Tip #3: More food safety to keep in mind.

A few hours out in the sun could turn a delicious dish into a potentially hazardous one. Protect your family from food poisoning by following guidelines for food safety.

    • When grilling, use a food thermometer to check the temperature of your meat. According to gov, chicken should be cooked to an internal temperature of 165°F and ground beef to at least 160°F.
    • Nonperishable foods, such as breads, chips, and cookies, can be left out but should be covered for freshness. Condiments like ketchup and mustard are also okay to sit out due to their acid content.
    • Perishable foods that typically are refrigerated should not sit out for longer than 2 hours.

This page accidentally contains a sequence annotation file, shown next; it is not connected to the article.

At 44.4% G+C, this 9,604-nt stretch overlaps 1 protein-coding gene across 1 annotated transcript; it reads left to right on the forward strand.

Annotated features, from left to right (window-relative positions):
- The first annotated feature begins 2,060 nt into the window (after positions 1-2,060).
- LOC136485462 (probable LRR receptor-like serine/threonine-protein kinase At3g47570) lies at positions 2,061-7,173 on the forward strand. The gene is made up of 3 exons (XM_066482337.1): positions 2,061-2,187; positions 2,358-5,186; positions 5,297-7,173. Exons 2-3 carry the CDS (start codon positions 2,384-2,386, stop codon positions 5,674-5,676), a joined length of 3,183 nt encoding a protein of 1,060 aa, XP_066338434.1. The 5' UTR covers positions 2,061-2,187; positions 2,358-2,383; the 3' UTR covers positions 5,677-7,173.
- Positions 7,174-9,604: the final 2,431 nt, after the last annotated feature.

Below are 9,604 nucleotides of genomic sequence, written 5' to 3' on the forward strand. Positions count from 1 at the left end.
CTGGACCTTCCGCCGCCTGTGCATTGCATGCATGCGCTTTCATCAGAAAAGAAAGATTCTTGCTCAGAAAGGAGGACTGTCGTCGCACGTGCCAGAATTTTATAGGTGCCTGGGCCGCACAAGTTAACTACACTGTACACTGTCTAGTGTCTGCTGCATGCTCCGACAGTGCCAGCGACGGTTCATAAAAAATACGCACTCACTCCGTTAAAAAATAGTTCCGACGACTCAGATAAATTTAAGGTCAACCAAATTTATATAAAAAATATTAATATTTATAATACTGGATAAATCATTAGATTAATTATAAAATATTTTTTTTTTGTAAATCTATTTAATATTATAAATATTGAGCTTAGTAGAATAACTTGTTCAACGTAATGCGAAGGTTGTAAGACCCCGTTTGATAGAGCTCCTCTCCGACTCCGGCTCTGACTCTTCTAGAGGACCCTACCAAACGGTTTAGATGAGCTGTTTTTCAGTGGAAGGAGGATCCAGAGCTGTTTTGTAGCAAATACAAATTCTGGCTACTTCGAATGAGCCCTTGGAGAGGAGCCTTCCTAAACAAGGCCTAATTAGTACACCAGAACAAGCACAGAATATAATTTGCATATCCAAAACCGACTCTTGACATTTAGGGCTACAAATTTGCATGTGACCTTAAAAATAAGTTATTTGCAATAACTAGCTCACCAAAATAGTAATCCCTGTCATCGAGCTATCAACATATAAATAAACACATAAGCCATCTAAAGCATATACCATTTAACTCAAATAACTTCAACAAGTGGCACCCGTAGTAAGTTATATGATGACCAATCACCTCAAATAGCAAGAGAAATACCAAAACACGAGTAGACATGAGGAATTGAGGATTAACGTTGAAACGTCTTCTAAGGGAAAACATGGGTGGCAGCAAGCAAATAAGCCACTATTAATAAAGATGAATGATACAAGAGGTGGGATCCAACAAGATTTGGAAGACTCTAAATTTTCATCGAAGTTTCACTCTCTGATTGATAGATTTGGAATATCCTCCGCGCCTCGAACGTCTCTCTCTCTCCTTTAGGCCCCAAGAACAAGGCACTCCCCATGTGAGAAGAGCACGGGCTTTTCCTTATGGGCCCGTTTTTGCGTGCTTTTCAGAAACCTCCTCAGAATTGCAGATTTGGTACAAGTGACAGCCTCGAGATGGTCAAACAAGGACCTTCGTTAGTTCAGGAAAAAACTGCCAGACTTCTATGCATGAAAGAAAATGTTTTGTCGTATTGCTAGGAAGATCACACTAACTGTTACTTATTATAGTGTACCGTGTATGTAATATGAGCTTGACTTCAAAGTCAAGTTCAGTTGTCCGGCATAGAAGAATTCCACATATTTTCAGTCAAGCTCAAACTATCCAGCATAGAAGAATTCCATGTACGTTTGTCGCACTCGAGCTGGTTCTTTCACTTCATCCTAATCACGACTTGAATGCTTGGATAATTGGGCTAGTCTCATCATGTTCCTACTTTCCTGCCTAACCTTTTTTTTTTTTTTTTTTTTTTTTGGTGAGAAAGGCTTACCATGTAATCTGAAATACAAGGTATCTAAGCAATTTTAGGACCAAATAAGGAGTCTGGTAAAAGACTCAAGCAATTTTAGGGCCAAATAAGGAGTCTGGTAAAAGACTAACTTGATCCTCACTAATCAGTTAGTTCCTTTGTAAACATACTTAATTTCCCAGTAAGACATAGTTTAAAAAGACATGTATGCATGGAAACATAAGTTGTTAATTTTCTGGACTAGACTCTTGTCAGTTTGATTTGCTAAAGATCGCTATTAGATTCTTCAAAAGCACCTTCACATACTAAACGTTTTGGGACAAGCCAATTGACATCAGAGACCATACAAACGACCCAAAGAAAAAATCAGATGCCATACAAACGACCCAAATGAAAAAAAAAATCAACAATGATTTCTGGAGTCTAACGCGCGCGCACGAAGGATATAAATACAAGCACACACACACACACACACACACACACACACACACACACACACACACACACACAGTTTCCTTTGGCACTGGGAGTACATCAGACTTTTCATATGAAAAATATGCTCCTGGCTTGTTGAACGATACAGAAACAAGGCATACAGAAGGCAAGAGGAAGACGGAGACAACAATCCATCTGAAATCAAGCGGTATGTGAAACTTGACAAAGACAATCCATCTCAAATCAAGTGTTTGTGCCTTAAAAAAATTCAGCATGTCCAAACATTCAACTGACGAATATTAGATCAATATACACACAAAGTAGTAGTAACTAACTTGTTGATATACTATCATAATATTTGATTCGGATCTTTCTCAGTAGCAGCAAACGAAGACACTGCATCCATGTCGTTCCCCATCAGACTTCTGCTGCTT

• When in doubt, toss it out. If you’re unsure if food is safe to eat, don’t take a chance on it. Throw it out.

 

Tip #4: Protect yourself from the sun and heat.

Even on a cloudy fall day, you can get sunburned or experience dehydration. Protect yourself and your family.

    • Wear sunscreen whenever you will be outside for an extended period of time. Reapply every 2 hours.
    • Wear sunglasses to protect your eyes and a hat to protect your head from UV rays.
    • Find a shaded area near your tailgate to escape the sun and the heat. Or create your own shaded area with a pop-up tent or beach umbrella.
    • Alcohol can dehydrate you. It causes your body to remove fluids. Drink water as much as possible and in addition to the alcohol.
    • Be aware of the signs of dehydration: muscle cramps, fever/chills, dry mouth/skin, fast heartbeat, confusion, drowsiness, irritability, or a dark urine color. Drinking water is usually the best way to rehydrate.